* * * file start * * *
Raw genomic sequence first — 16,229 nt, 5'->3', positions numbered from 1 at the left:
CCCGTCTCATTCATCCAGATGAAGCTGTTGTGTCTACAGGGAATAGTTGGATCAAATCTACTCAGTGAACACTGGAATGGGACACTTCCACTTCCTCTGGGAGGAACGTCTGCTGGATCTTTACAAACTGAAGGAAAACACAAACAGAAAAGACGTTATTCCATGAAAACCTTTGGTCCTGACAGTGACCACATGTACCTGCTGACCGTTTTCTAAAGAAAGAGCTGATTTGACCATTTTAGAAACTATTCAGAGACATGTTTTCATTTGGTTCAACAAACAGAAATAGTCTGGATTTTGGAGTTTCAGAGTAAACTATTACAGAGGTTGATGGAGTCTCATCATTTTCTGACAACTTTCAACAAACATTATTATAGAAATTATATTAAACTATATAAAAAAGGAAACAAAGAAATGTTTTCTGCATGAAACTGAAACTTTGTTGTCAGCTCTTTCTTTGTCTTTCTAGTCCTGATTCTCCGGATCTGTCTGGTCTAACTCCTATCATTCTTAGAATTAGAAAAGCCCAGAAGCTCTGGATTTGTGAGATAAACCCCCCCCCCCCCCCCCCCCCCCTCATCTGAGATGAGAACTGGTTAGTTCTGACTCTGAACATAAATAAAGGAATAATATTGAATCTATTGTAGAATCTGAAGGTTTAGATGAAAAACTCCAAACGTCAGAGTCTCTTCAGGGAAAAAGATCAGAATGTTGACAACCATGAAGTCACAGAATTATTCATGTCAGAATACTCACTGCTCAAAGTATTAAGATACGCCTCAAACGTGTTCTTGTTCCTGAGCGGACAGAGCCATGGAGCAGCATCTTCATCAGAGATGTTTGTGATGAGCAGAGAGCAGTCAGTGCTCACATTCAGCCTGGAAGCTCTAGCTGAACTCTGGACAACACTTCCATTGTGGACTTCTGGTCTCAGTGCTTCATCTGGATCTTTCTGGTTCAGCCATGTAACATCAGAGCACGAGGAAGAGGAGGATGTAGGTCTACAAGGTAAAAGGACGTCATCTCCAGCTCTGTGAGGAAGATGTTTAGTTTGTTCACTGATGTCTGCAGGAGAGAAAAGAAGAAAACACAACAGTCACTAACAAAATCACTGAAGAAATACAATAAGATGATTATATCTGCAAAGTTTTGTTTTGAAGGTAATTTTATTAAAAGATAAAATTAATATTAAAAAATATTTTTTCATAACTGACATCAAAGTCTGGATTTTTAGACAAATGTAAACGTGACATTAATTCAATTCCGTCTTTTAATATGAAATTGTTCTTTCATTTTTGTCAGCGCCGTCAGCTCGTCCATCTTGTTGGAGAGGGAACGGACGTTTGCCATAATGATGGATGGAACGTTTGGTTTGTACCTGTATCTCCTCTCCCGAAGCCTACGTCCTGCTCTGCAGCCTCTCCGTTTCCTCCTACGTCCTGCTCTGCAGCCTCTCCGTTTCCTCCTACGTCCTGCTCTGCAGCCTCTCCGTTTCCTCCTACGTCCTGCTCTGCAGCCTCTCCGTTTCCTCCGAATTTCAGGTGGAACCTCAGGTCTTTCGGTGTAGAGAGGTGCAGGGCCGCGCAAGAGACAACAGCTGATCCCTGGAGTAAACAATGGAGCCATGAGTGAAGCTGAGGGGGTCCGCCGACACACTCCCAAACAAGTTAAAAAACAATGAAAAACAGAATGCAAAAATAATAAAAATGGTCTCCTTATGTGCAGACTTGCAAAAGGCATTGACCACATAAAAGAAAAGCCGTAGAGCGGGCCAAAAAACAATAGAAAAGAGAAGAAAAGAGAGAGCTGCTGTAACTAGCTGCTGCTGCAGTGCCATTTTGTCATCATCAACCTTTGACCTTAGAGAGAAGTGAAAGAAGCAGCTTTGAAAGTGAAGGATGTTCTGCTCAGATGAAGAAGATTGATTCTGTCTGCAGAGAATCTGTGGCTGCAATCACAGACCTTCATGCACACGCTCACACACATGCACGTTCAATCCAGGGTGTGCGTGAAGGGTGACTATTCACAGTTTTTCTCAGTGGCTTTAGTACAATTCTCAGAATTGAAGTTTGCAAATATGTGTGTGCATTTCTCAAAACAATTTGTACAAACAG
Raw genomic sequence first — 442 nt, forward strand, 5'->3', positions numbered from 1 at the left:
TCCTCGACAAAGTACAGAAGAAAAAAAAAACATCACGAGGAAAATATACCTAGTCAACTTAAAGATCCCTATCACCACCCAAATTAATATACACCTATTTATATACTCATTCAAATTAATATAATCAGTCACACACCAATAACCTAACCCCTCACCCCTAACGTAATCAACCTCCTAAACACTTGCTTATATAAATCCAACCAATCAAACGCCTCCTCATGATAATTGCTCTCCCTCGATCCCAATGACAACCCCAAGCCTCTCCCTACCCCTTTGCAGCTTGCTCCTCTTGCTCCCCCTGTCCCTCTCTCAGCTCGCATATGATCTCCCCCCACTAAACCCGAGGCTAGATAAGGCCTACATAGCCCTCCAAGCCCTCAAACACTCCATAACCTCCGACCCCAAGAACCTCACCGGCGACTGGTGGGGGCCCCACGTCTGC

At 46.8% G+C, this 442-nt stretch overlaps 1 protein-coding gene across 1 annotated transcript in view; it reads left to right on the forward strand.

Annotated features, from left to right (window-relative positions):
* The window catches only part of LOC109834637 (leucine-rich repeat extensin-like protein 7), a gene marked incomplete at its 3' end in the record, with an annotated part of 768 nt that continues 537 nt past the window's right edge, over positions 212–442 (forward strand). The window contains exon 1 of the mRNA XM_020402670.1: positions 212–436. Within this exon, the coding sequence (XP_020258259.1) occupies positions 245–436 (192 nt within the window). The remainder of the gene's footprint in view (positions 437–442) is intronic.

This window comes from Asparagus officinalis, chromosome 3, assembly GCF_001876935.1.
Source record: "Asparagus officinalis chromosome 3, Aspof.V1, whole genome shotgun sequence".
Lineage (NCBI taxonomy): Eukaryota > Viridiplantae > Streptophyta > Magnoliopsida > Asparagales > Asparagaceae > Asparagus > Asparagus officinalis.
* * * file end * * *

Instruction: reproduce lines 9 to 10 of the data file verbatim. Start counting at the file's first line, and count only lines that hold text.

Source record: "Asparagus officinalis chromosome 3, Aspof.V1, whole genome shotgun sequence".
Lineage (NCBI taxonomy): Eukaryota > Viridiplantae > Streptophyta > Magnoliopsida > Asparagales > Asparagaceae > Asparagus > Asparagus officinalis.